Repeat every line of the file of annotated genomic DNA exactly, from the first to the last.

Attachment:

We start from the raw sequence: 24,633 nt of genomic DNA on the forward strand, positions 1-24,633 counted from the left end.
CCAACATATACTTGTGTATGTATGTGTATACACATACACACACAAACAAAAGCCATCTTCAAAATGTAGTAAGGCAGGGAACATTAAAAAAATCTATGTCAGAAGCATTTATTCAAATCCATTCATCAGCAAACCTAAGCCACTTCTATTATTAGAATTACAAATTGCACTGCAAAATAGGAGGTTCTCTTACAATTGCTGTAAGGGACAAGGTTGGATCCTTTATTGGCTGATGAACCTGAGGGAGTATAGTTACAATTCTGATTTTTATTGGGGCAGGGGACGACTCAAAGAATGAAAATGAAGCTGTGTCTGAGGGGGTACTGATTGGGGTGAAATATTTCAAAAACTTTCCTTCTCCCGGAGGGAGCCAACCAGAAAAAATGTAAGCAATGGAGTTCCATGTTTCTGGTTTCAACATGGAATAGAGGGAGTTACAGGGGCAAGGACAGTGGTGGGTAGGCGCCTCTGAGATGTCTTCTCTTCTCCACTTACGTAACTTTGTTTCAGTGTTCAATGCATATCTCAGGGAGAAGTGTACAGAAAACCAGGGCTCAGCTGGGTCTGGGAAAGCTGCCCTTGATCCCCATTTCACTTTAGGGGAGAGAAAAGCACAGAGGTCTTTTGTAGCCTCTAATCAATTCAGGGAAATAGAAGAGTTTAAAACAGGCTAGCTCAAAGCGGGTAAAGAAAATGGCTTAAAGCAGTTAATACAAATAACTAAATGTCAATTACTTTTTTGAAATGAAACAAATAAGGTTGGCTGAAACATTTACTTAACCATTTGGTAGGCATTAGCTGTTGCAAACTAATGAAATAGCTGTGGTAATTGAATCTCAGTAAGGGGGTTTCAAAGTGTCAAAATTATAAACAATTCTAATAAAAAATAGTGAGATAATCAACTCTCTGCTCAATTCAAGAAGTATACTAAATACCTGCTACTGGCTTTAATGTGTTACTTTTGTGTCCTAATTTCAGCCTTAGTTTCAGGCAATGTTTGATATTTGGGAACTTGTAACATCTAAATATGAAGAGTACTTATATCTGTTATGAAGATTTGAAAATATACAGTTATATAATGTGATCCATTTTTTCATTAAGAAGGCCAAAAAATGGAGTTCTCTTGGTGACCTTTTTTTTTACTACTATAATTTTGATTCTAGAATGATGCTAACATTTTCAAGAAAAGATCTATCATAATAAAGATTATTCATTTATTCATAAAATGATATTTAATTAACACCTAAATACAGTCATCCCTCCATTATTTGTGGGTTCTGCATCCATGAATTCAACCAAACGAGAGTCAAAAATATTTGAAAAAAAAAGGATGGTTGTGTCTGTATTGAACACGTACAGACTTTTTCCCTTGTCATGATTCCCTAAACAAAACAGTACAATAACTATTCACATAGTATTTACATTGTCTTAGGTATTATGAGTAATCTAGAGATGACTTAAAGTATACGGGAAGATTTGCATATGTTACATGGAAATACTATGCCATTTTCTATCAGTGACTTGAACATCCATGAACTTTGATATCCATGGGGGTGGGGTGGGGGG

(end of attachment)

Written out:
We start from the raw sequence: 24,633 nt of genomic DNA on the forward strand, positions 1-24,633 counted from the left end.
CCAACATATACTTGTGTATGTATGTGTATACACATACACACACAAACAAAAGCCATCTTCAAAATGTAGTAAGGCAGGGAACATTAAAAAAATCTATGTCAGAAGCATTTATTCAAATCCATTCATCAGCAAACCTAAGCCACTTCTATTATTAGAATTACAAATTGCACTGCAAAATAGGAGGTTCTCTTACAATTGCTGTAAGGGACAAGGTTGGATCCTTTATTGGCTGATGAACCTGAGGGAGTATAGTTACAATTCTGATTTTTATTGGGGCAGGGGACGACTCAAAGAATGAAAATGAAGCTGTGTCTGAGGGGGTACTGATTGGGGTGAAATATTTCAAAAACTTTCCTTCTCCCGGAGGGAGCCAACCAGAAAAAATGTAAGCAATGGAGTTCCATGTTTCTGGTTTCAACATGGAATAGAGGGAGTTACAGGGGCAAGGACAGTGGTGGGTAGGCGCCTCTGAGATGTCTTCTCTTCTCCACTTACGTAACTTTGTTTCAGTGTTCAATGCATATCTCAGGGAGAAGTGTACAGAAAACCAGGGCTCAGCTGGGTCTGGGAAAGCTGCCCTTGATCCCCATTTCACTTTAGGGGAGAGAAAAGCACAGAGGTCTTTTGTAGCCTCTAATCAATTCAGGGAAATAGAAGAGTTTAAAACAGGCTAGCTCAAAGCGGGTAAAGAAAATGGCTTAAAGCAGTTAATACAAATAACTAAATGTCAATTACTTTTTTGAAATGAAACAAATAAGGTTGGCTGAAACATTTACTTAACCATTTGGTAGGCATTAGCTGTTGCAAACTAATGAAATAGCTGTGGTAATTGAATCTCAGTAAGGGGGTTTCAAAGTGTCAAAATTATAAACAATTCTAATAAAAAATAGTGAGATAATCAACTCTCTGCTCAATTCAAGAAGTATACTAAATACCTGCTACTGGCTTTAATGTGTTACTTTTGTGTCCTAATTTCAGCCTTAGTTTCAGGCAATGTTTGATATTTGGGAACTTGTAACATCTAAATATGAAGAGTACTTATATCTGTTATGAAGATTTGAAAATATACAGTTATATAATGTGATCCATTTTTTCATTAAGAAGGCCAAAAAATGGAGTTCTCTTGGTGACCTTTTTTTTTACTACTATAATTTTGATTCTAGAATGATGCTAACATTTTCAAGAAAAGATCTATCATAATAAAGATTATTCATTTATTCATAAAATGATATTTAATTAACACCTAAATACAGTCATCCCTCCATTATTTGTGGGTTCTGCATCCATGAATTCAACCAAACGAGAGTCAAAAATATTTGAAAAAAAAAGGATGGTTGTGTCTGTATTGAACACGTACAGACTTTTTCCCTTGTCATGATTCCCTAAACAAAACAGTACAATAACTATTCACATAGTATTTACATTGTCTTAGGTATTATGAGTAATCTAGAGATGACTTAAAGTATACGGGAAGATTTGCATATGTTACATGGAAATACTATGCCATTTTCTATCAGTGACTTGAACATCCATGAACTTTGATATCCATGGGGGTGGGGTGGGGGG